Fact families are something that students are familiar with. No one batted an eye.
When I asked them what is meant by logarithmic thinking, I was happy with how their explanations centered around exponents and thinking about 'how many times a number is doubled or tripled,' etc.

We concluded with some fact practice by using fact triangles and naming the three related facts. I made these awesome octahedral dice with fact triangles in base 2, base 3, base 4, and base 5. Their job? Roll a die and record the three facts that can be written from the trio of values.

The students whipped through it, never complained, and had 100% accuracy on our quiz the following day. I'll count it as a worthy addition to my filing cabinet.

Wednesday, October 7, 2015

Algebra 2 is All About Exponents

I don't know if this makes function families easier or more complicated, but I realized this week that everything we cover in Secondary Algebra (1 and 2) can be reduced to two basic function families: f(x) = n^x and f(x) = x^n (trig functions excluded, but we don't cover those until precalc at my school). I don't remember this ever getting pointed out to me when I studied functions, and seriously, how many years have I been teaching this? I just find it very interesting.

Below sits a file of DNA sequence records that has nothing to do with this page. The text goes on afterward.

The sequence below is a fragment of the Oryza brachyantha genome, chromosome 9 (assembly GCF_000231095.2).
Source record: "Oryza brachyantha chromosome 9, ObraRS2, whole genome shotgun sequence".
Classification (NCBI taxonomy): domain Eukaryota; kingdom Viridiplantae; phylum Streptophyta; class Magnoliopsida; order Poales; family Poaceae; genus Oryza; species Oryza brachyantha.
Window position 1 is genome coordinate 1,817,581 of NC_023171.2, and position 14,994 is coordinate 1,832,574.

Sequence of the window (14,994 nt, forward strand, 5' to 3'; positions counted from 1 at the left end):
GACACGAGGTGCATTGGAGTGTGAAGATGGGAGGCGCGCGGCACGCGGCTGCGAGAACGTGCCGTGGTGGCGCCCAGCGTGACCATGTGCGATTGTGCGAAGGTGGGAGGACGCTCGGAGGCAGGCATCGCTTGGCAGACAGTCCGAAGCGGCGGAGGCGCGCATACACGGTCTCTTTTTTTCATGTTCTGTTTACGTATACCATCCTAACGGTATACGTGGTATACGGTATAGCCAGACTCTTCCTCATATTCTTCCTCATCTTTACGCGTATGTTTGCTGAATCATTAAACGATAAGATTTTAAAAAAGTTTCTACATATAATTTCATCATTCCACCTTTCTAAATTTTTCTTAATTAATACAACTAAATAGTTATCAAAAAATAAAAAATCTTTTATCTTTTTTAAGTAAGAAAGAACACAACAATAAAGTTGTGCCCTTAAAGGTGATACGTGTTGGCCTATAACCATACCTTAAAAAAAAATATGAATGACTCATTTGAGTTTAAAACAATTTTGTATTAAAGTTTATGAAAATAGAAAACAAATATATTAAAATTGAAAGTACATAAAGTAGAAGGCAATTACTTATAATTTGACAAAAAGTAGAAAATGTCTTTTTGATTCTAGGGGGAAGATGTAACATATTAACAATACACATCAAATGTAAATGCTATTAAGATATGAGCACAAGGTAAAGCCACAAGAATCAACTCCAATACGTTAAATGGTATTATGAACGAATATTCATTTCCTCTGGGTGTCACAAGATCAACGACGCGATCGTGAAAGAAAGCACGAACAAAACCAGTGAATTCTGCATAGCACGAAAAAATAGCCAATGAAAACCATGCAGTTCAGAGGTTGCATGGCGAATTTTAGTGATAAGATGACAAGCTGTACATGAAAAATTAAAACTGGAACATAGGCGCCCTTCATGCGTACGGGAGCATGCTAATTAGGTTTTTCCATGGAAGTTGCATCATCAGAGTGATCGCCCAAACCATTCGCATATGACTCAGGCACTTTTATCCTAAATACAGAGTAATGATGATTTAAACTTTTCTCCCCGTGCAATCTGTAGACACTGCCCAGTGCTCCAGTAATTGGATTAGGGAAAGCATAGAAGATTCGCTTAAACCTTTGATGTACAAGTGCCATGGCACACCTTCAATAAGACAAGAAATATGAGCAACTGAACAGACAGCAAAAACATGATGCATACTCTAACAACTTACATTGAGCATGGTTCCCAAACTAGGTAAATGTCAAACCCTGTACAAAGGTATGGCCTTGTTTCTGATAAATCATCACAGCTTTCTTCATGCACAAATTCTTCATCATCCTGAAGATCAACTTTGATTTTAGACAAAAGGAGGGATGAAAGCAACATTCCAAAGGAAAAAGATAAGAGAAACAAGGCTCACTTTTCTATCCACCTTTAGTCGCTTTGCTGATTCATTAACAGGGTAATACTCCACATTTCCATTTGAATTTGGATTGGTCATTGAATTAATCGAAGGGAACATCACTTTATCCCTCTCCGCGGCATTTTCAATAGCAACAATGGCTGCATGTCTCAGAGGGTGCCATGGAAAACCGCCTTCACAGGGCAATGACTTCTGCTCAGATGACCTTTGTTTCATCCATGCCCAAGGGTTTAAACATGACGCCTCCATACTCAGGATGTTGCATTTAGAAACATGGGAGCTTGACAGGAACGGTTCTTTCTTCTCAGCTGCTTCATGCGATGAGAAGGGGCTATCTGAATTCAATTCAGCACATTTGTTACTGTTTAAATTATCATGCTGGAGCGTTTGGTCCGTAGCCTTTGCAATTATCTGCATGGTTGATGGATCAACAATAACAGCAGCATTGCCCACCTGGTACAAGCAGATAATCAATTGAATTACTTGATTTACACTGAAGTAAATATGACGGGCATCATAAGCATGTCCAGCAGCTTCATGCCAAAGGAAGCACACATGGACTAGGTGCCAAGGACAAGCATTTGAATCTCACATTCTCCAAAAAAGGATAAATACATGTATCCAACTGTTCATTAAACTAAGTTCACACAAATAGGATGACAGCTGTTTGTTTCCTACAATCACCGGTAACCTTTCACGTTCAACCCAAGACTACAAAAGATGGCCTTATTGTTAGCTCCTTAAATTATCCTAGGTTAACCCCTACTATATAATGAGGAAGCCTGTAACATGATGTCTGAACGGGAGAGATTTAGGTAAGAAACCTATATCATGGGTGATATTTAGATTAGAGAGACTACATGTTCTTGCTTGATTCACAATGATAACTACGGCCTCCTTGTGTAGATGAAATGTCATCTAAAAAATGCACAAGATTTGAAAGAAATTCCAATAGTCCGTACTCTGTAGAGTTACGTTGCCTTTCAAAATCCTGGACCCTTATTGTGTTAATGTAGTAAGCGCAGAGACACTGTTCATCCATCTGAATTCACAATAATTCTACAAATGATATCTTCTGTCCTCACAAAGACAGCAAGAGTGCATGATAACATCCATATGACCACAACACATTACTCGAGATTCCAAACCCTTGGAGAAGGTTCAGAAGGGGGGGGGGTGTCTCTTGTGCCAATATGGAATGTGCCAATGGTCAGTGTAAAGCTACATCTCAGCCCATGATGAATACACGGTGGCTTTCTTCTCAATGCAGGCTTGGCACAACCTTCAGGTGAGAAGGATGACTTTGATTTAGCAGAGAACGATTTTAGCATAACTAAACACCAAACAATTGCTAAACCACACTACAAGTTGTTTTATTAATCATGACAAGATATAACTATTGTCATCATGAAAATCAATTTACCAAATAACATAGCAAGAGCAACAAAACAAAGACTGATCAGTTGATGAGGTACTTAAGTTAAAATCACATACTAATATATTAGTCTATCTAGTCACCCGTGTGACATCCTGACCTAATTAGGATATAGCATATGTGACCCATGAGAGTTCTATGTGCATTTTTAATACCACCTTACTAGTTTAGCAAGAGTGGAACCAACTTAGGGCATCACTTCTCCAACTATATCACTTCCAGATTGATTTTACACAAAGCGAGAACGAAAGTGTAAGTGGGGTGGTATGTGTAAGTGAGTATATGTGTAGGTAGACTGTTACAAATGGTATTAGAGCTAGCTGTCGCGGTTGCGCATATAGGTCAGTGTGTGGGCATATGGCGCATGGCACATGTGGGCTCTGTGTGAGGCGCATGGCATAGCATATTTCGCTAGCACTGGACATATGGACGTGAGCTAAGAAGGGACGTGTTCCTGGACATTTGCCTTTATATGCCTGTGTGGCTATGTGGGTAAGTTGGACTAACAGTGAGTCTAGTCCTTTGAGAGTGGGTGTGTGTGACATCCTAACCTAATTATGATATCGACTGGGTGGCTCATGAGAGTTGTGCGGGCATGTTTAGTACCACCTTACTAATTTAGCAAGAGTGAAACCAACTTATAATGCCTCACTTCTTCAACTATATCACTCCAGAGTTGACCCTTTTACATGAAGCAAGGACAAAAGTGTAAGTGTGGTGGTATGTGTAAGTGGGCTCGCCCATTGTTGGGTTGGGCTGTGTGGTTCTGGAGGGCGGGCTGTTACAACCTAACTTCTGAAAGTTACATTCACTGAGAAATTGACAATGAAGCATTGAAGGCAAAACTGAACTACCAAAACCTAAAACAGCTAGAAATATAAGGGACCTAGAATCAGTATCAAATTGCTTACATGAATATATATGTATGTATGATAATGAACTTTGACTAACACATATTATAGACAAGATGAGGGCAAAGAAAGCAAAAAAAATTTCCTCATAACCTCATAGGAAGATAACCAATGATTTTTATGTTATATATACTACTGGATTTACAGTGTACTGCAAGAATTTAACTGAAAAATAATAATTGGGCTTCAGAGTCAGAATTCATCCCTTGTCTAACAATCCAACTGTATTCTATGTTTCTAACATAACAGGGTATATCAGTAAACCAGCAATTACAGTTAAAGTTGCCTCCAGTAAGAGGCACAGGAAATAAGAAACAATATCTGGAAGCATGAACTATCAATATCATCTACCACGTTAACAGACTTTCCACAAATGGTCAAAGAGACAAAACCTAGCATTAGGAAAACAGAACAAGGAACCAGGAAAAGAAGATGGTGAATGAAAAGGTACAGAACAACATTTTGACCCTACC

We made these organizers in class today (and yesterday). We've already got our brains wrapped around transformations and compositions, although we have thus far stealthily avoided talking about operations on functions (adding/ subtracting and multiplying/dividing)... other than to say, "Ugh, two x's, that looks messy." Which of course, it IS, right? And isn't that the point?  At least, I think that's my point this time through. Basic functions that involve these families, simple transformations, and compositions where one step follows another in a specified order... this kind of function is not hard to work with. They are logical and orderly. It's only when we start multiplying and dividing or adding/subtracting functions that stuff gets tricky and we need to start pulling out new tricks like factoring and zero product rule, and complex numbers, and extraneous solutions, and reducing rational expressions, and limits, oh my.